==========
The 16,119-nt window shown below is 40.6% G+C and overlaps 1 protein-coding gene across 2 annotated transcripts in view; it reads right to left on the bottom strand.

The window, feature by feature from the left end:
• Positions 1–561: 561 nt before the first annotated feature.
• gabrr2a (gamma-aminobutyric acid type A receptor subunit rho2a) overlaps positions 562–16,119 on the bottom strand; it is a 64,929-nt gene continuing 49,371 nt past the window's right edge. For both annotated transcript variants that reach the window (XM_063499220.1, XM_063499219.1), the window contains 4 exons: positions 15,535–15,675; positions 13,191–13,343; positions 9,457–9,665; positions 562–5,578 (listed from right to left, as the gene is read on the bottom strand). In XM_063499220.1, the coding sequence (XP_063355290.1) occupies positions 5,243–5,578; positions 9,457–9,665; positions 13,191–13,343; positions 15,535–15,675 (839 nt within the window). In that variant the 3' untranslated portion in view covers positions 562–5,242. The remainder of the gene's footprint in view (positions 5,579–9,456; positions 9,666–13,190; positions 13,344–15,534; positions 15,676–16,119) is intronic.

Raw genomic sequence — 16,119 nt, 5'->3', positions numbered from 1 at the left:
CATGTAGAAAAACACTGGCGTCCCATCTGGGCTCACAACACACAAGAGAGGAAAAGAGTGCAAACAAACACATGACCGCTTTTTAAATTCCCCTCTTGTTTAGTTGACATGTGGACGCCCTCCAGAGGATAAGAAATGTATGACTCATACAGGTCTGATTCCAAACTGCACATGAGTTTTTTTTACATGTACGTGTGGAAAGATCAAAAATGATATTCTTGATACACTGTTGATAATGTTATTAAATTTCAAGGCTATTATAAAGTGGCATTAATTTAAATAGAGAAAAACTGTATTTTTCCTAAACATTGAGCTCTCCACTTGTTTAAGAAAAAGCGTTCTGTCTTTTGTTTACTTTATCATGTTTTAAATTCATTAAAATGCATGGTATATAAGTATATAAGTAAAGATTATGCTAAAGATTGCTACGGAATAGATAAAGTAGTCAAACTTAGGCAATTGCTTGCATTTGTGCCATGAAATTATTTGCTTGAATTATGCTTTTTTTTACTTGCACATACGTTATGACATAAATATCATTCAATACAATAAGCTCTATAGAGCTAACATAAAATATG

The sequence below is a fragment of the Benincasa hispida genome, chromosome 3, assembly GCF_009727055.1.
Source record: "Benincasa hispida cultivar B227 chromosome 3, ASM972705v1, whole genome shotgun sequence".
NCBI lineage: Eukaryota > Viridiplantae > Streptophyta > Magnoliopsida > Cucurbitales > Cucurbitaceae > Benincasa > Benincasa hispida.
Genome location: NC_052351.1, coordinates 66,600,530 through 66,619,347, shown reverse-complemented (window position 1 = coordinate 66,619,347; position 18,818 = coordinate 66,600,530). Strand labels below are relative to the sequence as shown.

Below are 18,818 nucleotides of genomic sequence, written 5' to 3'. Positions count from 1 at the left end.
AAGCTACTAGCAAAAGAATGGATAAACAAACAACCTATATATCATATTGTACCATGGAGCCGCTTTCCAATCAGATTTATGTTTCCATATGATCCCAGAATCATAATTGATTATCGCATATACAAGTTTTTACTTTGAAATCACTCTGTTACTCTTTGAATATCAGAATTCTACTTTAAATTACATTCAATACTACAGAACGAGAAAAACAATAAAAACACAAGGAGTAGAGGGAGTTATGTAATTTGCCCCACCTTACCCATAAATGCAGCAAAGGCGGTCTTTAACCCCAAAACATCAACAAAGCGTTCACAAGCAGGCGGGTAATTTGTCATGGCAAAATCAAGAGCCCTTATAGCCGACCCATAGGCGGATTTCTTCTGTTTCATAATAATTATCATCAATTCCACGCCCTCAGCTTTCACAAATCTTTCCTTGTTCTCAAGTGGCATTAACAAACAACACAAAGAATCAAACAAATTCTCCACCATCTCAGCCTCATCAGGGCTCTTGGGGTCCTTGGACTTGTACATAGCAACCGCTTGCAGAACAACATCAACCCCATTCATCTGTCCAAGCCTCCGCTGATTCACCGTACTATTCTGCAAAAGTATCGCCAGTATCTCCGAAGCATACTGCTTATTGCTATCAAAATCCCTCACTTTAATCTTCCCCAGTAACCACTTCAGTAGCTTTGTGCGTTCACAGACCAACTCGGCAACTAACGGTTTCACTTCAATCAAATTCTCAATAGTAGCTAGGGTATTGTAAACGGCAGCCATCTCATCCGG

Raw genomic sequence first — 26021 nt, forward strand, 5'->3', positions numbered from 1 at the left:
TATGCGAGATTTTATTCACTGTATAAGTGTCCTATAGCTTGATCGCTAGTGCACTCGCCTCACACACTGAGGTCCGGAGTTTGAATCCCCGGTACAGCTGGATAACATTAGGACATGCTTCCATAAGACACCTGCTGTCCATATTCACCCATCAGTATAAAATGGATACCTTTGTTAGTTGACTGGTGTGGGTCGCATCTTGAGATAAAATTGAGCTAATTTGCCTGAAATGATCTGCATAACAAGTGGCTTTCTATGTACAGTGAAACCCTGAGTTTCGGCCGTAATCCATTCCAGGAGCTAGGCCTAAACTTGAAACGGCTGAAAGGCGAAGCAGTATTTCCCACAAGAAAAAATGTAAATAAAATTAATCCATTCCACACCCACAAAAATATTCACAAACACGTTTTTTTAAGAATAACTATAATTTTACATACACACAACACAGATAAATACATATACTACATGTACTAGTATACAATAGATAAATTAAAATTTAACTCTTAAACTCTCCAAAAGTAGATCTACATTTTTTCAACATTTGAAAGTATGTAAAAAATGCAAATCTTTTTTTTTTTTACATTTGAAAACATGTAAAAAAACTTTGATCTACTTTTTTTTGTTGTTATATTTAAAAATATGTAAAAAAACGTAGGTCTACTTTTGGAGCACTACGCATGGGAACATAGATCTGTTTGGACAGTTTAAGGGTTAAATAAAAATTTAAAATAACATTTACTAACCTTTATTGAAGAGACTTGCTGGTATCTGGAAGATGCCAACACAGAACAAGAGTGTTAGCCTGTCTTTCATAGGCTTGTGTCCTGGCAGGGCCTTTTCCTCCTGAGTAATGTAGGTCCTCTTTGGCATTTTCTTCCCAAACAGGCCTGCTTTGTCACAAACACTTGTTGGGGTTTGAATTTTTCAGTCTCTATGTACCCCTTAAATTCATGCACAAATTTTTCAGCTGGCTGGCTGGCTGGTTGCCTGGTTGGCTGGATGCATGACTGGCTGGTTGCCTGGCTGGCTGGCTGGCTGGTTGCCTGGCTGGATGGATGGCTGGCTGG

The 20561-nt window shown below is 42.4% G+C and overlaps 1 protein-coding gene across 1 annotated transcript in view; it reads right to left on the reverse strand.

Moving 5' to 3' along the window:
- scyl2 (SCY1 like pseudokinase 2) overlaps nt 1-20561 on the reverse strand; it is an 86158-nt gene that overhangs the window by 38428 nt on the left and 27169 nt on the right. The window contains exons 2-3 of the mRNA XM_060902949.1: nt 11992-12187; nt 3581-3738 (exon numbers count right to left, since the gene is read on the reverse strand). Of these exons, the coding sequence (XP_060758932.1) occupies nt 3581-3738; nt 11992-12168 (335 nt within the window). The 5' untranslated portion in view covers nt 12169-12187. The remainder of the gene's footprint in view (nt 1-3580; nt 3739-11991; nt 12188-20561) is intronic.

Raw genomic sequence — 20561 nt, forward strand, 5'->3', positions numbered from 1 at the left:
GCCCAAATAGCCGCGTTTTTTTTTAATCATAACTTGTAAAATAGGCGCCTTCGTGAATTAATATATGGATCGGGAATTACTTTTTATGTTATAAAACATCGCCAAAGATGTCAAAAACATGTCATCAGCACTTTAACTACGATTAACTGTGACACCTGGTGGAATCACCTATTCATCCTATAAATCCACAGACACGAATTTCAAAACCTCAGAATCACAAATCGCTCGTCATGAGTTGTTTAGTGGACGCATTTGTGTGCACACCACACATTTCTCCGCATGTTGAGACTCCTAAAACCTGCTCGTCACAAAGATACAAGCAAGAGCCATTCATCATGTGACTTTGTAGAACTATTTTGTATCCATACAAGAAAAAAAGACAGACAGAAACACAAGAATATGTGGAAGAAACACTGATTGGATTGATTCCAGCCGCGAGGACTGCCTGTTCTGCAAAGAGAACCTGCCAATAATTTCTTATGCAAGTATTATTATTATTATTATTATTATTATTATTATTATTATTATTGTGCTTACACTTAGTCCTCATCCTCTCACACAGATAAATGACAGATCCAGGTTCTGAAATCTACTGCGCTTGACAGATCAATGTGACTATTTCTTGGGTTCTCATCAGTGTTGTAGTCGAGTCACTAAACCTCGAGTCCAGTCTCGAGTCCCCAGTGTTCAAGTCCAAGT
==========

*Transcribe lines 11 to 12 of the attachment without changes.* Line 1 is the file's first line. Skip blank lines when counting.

Below are 18,818 nucleotides of genomic sequence, written 5' to 3'. Positions count from 1 at the left end.
AAGCTACTAGCAAAAGAATGGATAAACAAACAACCTATATATCATATTGTACCATGGAGCCGCTTTCCAATCAGATTTATGTTTCCATATGATCCCAGAATCATAATTGATTATCGCATATACAAGTTTTTACTTTGAAATCACTCTGTTACTCTTTGAATATCAGAATTCTACTTTAAATTACATTCAATACTACAGAACGAGAAAAACAATAAAAACACAAGGAGTAGAGGGAGTTATGTAATTTGCCCCACCTTACCCATAAATGCAGCAAAGGCGGTCTTTAACCCCAAAACATCAACAAAGCGTTCACAAGCAGGCGGGTAATTTGTCATGGCAAAATCAAGAGCCCTTATAGCCGACCCATAGGCGGATTTCTTCTGTTTCATAATAATTATCATCAATTCCACGCCCTCAGCTTTCACAAATCTTTCCTTGTTCTCAAGTGGCATTAACAAACAACACAAAGAATCAAACAAATTCTCCACCATCTCAGCCTCATCAGGGCTCTTGGGGTCCTTGGACTTGTACATAGCAACCGCTTGCAGAACAACATCAACCCCATTCATCTGTCCAAGCCTCCGCTGATTCACCGTACTATTCTGCAAAAGTATCGCCAGTATCTCCGAAGCATACTGCTTATTGCTATCAAAATCCCTCACTTTAATCTTCCCCAGTAACCACTTCAGTAGCTTTGTGCGTTCACAGACCAACTCGGCAACTAACGGTTTCACTTCAATCAAATTCTCAATAGTAGCTAGGGTATTGTAAACGGCAGCCATCTCATCCGG